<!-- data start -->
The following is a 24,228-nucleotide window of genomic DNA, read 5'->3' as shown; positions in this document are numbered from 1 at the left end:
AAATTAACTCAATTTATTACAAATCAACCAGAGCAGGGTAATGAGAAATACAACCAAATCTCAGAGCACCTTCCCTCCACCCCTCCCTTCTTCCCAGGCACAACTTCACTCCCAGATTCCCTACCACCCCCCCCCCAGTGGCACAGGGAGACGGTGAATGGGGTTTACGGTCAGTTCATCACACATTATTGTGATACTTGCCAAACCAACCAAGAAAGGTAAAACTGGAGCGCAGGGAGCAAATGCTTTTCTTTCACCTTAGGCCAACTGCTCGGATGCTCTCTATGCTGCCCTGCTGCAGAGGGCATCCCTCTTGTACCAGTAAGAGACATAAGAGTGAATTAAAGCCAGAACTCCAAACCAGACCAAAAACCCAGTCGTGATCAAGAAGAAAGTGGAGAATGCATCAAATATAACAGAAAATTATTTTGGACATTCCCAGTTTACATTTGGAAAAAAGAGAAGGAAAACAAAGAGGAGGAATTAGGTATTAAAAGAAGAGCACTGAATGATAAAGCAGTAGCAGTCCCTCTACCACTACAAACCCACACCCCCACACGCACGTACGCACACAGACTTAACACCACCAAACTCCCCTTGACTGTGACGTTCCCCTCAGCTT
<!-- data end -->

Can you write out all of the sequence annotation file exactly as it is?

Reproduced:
The following is a 24,228-nucleotide window of genomic DNA, read 5'->3' as shown; positions in this document are numbered from 1 at the left end:
AAATTAACTCAATTTATTACAAATCAACCAGAGCAGGGTAATGAGAAATACAACCAAATCTCAGAGCACCTTCCCTCCACCCCTCCCTTCTTCCCAGGCACAACTTCACTCCCAGATTCCCTACCACCCCCCCCCCAGTGGCACAGGGAGACGGTGAATGGGGTTTACGGTCAGTTCATCACACATTATTGTGATACTTGCCAAACCAACCAAGAAAGGTAAAACTGGAGCGCAGGGAGCAAATGCTTTTCTTTCACCTTAGGCCAACTGCTCGGATGCTCTCTATGCTGCCCTGCTGCAGAGGGCATCCCTCTTGTACCAGTAAGAGACATAAGAGTGAATTAAAGCCAGAACTCCAAACCAGACCAAAAACCCAGTCGTGATCAAGAAGAAAGTGGAGAATGCATCAAATATAACAGAAAATTATTTTGGACATTCCCAGTTTACATTTGGAAAAAAGAGAAGGAAAACAAAGAGGAGGAATTAGGTATTAAAAGAAGAGCACTGAATGATAAAGCAGTAGCAGTCCCTCTACCACTACAAACCCACACCCCCACACGCACGTACGCACACAGACTTAACACCACCAAACTCCCCTTGACTGTGACGTTCCCCTCAGCTT